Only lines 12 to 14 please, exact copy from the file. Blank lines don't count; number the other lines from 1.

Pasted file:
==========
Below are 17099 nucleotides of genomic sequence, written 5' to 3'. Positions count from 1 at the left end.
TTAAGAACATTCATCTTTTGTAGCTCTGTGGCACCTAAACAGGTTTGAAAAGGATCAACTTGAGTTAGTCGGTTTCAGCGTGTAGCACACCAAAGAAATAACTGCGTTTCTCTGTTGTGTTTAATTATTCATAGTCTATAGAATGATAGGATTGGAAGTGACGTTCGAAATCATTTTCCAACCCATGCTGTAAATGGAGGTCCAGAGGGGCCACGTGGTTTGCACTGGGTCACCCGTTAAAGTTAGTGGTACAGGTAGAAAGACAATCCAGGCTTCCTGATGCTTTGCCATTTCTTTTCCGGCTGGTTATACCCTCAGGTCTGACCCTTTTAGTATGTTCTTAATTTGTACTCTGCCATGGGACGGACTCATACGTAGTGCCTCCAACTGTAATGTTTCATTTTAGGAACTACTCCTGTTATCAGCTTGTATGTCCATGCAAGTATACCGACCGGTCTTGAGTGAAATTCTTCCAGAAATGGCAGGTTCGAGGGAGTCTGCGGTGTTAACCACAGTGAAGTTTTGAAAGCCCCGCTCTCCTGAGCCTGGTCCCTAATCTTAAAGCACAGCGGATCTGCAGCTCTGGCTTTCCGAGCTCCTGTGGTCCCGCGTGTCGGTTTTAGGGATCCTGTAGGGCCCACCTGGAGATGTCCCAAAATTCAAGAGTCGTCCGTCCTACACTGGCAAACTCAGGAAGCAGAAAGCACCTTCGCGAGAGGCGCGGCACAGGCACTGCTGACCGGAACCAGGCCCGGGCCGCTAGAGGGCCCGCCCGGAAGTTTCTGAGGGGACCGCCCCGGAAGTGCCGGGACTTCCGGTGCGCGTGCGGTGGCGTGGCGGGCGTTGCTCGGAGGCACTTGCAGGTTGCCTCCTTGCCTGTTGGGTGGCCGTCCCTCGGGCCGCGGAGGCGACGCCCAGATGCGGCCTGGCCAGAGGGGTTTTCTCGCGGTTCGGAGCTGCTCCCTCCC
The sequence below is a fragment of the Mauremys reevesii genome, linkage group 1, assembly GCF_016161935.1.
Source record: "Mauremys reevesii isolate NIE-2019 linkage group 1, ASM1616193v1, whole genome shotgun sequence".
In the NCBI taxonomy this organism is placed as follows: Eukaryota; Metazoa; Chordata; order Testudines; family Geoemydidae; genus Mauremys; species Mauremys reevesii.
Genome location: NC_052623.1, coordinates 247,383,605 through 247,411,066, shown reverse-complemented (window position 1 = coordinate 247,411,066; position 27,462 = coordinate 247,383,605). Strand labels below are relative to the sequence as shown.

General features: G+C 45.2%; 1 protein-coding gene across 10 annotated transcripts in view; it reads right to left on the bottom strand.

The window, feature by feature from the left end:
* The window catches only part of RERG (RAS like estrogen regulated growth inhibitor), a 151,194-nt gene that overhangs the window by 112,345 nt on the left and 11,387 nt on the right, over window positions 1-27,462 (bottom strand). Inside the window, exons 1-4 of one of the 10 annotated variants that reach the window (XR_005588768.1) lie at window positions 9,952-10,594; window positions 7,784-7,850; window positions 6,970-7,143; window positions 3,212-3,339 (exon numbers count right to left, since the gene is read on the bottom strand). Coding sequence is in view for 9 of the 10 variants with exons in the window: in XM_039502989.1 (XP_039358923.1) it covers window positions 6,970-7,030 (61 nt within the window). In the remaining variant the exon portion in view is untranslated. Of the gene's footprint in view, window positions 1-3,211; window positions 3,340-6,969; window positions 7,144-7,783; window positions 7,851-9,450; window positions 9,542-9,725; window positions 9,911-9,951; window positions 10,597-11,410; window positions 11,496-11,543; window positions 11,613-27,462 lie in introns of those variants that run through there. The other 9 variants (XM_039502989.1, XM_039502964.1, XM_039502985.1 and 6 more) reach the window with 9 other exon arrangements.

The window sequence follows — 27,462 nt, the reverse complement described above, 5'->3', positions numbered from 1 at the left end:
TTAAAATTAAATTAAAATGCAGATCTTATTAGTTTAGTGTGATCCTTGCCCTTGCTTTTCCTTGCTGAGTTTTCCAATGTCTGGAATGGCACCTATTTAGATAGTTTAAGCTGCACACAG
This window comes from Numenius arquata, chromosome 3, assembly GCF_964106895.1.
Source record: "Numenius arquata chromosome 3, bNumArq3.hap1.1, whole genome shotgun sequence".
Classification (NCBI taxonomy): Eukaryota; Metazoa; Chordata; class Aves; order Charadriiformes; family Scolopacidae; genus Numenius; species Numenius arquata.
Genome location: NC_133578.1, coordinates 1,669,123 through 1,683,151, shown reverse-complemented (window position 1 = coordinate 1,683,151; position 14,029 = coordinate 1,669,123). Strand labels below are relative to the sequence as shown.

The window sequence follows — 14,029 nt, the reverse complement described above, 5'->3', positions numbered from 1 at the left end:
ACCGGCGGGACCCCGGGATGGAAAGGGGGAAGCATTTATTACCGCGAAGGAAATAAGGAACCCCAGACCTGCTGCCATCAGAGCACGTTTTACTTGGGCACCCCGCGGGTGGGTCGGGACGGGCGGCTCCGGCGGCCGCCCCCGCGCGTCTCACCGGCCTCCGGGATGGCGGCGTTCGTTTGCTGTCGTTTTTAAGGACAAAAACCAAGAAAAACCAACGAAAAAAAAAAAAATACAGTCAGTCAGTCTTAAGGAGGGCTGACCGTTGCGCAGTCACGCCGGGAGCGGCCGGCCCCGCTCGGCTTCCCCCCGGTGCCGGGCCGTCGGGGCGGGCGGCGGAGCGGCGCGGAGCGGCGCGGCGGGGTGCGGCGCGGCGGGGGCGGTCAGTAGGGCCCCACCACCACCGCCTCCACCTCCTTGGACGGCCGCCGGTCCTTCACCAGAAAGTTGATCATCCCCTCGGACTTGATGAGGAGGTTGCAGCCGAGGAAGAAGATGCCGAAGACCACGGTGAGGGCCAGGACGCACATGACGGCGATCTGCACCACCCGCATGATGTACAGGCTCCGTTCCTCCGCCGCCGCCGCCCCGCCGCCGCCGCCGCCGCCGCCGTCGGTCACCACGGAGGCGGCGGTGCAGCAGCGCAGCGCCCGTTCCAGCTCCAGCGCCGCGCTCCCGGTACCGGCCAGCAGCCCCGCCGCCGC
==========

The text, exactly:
This window comes from Numenius arquata, chromosome 3, assembly GCF_964106895.1.
Source record: "Numenius arquata chromosome 3, bNumArq3.hap1.1, whole genome shotgun sequence".
Classification (NCBI taxonomy): Eukaryota; Metazoa; Chordata; class Aves; order Charadriiformes; family Scolopacidae; genus Numenius; species Numenius arquata.